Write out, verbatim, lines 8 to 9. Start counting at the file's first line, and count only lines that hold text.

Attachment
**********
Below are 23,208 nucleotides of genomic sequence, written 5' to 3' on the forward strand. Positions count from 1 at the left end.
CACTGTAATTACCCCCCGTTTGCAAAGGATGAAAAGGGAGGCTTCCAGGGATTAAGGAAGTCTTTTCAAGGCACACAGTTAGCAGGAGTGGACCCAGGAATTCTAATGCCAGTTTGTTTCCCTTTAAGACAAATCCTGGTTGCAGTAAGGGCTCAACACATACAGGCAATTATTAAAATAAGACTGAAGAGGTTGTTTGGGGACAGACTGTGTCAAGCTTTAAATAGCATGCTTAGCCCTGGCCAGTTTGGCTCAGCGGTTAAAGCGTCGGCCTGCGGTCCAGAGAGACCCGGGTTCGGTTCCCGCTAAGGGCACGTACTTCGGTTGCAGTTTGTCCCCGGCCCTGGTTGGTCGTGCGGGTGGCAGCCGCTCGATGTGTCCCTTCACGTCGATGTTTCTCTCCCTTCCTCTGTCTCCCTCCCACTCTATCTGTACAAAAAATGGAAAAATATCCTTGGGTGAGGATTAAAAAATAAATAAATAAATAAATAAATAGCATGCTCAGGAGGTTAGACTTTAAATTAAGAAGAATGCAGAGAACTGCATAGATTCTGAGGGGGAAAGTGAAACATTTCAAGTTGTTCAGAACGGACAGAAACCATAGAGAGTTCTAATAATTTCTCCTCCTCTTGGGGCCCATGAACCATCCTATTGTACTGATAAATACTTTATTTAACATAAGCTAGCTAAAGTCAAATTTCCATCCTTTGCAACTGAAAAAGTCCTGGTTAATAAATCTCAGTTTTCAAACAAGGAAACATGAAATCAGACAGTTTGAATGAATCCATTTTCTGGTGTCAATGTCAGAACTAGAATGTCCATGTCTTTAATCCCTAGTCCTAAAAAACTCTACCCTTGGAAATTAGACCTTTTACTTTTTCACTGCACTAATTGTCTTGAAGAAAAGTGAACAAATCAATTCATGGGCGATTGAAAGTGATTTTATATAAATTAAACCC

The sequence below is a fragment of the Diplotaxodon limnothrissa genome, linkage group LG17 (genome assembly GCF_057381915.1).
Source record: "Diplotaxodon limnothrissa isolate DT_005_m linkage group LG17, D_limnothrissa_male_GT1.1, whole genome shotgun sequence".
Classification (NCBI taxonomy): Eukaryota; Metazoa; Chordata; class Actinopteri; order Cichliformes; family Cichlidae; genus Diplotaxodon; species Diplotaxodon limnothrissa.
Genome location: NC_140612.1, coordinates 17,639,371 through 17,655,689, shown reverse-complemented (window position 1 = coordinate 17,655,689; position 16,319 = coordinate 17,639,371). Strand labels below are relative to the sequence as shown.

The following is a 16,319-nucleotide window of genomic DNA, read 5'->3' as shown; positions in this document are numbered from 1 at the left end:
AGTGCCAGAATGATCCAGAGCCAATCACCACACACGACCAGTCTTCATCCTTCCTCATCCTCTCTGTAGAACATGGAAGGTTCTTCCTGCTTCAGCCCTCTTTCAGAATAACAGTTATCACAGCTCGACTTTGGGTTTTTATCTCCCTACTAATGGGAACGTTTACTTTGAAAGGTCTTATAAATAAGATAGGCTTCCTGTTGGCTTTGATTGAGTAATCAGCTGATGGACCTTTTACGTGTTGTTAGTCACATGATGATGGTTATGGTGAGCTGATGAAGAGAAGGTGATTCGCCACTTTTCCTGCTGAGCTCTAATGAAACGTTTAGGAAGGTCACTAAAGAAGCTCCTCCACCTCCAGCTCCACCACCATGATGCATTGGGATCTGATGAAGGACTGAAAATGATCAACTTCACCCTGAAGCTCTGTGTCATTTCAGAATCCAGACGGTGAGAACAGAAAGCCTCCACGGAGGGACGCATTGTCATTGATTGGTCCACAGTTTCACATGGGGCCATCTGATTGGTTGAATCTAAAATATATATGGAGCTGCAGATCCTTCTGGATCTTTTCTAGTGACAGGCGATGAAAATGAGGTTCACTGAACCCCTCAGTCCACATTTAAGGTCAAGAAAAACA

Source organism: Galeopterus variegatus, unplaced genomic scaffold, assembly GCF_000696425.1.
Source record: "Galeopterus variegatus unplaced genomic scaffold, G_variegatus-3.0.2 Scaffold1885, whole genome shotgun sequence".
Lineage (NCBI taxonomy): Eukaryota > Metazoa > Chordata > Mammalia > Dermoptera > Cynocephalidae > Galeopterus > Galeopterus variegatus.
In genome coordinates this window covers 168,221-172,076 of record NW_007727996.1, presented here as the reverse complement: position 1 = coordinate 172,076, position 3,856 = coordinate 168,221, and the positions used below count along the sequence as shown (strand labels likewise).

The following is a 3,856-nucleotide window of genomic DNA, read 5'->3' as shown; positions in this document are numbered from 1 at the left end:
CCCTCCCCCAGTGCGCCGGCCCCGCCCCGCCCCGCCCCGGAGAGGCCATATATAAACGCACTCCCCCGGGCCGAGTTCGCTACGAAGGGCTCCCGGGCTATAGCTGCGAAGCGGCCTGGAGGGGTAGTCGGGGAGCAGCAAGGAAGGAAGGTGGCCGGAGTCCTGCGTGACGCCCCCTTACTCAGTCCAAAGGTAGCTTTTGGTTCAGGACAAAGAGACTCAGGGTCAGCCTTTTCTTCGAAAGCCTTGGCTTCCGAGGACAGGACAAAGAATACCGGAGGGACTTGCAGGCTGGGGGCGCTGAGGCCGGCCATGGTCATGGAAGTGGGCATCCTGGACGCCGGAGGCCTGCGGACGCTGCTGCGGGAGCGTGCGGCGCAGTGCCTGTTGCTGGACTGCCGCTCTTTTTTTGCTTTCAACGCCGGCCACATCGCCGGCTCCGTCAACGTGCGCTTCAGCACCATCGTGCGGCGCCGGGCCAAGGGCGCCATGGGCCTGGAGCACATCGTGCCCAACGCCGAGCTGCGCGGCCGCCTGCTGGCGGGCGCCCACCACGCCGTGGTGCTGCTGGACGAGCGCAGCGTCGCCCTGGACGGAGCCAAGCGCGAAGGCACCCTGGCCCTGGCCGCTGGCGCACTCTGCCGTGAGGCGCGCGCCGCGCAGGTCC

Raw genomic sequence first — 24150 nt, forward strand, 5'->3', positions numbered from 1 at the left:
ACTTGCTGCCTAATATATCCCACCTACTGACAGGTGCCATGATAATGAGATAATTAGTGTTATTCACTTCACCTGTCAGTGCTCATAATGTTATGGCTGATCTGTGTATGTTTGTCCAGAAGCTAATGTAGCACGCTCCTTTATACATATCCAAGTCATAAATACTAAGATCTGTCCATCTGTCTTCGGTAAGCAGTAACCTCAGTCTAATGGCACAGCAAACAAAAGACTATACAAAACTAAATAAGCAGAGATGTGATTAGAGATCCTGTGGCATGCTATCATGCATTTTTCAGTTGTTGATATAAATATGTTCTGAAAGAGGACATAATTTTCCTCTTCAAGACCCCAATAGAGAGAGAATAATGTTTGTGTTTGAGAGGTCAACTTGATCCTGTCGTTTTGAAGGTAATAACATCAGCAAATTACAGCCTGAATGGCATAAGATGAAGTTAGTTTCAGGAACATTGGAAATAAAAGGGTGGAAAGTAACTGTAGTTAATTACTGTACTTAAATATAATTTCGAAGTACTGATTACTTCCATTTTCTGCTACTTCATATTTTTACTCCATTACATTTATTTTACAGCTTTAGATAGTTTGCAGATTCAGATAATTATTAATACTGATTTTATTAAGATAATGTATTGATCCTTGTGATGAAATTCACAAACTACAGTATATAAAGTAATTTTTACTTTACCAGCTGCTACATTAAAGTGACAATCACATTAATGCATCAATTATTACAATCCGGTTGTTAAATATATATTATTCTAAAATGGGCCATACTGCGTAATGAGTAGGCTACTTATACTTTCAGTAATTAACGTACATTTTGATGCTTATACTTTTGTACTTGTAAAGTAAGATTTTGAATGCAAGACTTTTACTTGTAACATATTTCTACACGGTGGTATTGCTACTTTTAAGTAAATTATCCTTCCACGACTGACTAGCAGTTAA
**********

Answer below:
AGTGCCAGAATGATCCAGAGCCAATCACCACACACGACCAGTCTTCATCCTTCCTCATCCTCTCTGTAGAACATGGAAGGTTCTTCCTGCTTCAGCCCTCTTTCAGAATAACAGTTATCACAGCTCGACTTTGGGTTTTTATCTCCCTACTAATGGGAACGTTTACTTTGAAAGGTCTTATAAATAAGATAGGCTTCCTGTTGGCTTTGATTGAGTAATCAGCTGATGGACCTTTTACGTGTTGTTAGTCACATGATGATGGTTATGGTGAGCTGATGAAGAGAAGGTGATTCGCCACTTTTCCTGCTGAGCTCTAATGAAACGTTTAGGAAGGTCACTAAAGAAGCTCCTCCACCTCCAGCTCCACCACCATGATGCATTGGGATCTGATGAAGGACTGAAAATGATCAACTTCACCCTGAAGCTCTGTGTCATTTCAGAATCCAGACGGTGAGAACAGAAAGCCTCCACGGAGGGACGCATTGTCATTGATTGGTCCACAGTTTCACATGGGGCCATCTGATTGGTTGAATCTAAAATATATATGGAGCTGCAGATCCTTCTGGATCTTTTCTAGTGACAGGCGATGAAAATGAGGTTCACTGAACCCCTCAGTCCACATTTAAGGTCAAGAAAAACA

Source organism: Galeopterus variegatus, unplaced genomic scaffold, assembly GCF_000696425.1.